At the outset, allow me to offer the obvious caveat that wins are not anything close to the best measure of a starting pitcher. Let further note that, in most respects, using wins to measure a starting pitcher is not just useless, it’s actively misleading. I hope we don’t have to litigate that, as it’s been litigated into the ground over the years.

I also hope you appreciate that this article is not at all premised on wins making a pitcher good. Rather, it’s premised totally on the notion that win totals, whatever their utility, are kinda fun to look at sometimes. Especially in a day and age where the win totals of the best pitchers are lot lower than they ever have been, relatively speaking.

Are we cool with that? Good. Allow us to proceed.

As I mentioned in the recaps this morning, White Sox starter Lucas Giolito picked up his eighth win on the season yesterday after an impressive performance against the Indians. Only two pitchers in all of baseball have more wins than Giolito at the moment: Justin Verlander of the Astros and Domingo Germán of the Yankees, with nine each. Two others are tied with Giolito at eight: Jake Odorizzi of the Twins and Hyun-Jin Ryu of the Dodgers.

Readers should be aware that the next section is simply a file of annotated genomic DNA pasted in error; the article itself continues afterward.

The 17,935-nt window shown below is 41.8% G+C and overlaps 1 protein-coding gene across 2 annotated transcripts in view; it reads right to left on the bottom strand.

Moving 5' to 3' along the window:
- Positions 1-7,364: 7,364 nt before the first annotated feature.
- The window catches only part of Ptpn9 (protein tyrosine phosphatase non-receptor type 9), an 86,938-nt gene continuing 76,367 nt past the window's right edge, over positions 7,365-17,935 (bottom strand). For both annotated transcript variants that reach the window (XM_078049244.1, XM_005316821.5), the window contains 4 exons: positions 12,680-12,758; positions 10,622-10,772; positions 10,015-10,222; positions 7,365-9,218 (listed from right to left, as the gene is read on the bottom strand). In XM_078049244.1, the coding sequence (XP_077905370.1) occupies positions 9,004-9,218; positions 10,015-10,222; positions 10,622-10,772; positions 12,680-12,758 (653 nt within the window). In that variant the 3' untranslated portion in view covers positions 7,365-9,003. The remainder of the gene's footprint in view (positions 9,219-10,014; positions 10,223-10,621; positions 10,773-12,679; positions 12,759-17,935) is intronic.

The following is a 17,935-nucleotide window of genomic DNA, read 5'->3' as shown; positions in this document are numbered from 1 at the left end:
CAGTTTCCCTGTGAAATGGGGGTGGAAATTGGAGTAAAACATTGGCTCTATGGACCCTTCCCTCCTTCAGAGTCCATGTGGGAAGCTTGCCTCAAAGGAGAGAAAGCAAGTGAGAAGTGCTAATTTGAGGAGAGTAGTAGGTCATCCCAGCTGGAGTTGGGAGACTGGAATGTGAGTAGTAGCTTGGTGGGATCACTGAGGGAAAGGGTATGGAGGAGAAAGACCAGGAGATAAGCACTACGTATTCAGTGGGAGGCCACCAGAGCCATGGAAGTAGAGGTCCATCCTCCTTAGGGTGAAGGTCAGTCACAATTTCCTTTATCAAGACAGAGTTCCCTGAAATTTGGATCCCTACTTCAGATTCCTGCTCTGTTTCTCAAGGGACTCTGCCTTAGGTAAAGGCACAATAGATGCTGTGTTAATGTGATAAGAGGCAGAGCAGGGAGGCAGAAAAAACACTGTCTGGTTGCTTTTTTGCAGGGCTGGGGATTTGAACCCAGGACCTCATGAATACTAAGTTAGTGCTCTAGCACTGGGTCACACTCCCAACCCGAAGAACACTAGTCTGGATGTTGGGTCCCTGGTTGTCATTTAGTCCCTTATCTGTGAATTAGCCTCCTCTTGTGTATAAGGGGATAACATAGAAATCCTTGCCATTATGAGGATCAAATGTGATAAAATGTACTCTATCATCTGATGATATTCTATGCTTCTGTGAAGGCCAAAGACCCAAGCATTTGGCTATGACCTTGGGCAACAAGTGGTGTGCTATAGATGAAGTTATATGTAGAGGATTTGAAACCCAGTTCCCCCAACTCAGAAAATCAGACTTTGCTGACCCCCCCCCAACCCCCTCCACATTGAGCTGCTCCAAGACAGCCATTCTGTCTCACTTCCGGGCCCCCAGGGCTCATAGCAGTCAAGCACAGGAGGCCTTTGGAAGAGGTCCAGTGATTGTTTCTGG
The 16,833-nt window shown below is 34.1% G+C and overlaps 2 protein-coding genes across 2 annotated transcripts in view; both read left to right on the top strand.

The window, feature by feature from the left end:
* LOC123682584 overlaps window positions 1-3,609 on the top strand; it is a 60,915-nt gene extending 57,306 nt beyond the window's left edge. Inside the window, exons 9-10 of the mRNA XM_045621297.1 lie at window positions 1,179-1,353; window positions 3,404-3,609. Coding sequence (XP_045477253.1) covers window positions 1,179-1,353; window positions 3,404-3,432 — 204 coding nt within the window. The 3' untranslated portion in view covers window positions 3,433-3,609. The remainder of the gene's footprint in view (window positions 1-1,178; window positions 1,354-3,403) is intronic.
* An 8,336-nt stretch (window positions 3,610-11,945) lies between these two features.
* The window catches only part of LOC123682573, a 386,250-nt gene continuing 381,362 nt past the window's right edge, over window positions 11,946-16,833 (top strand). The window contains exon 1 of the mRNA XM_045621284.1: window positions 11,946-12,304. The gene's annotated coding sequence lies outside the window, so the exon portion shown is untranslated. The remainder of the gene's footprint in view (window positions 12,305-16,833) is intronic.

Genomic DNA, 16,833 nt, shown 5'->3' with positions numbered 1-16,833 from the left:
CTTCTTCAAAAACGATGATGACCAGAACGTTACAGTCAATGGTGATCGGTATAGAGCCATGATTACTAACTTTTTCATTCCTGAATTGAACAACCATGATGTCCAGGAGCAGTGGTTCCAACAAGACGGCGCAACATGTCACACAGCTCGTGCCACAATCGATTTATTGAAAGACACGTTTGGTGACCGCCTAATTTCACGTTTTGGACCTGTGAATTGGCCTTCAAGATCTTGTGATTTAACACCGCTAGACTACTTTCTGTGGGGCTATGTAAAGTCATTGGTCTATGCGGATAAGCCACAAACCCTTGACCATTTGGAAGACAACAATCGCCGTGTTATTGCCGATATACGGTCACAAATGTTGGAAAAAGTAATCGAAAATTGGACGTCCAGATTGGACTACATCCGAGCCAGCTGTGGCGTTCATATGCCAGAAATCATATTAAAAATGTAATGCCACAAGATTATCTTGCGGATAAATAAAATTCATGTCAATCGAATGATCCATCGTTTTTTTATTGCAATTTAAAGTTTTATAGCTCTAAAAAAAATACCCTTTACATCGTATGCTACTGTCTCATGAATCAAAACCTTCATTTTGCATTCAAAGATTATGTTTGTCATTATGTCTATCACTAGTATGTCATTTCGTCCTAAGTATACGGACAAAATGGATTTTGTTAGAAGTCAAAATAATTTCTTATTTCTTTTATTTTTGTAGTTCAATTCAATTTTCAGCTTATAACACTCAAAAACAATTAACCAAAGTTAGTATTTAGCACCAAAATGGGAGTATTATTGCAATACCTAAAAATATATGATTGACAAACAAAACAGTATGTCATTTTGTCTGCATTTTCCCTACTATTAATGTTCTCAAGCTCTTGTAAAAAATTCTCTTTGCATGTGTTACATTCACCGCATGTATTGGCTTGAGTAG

The thing is, though, that the Dodgers, Astros, Twins and Yankees are all really good teams. Indeed, they’re all in first place in their divisions and they are 1, 2, 3, and 4 in team wins, respectively, in all of baseball. Giolito’s White Sox, meanwhile, are 29-30, and stand 11.5 games out of first place. It’s a “good for the White Sox” season, but the White Sox are not a good team in an absolute sense. They’re on pace for a 79-win season. Meanwhile, Giolito is on pace for 22 wins. If that were to hold, it’d give him just a hair shy of 28% of all of the White Sox’ wins on the year.

That puts Giolito in some pretty exclusive company.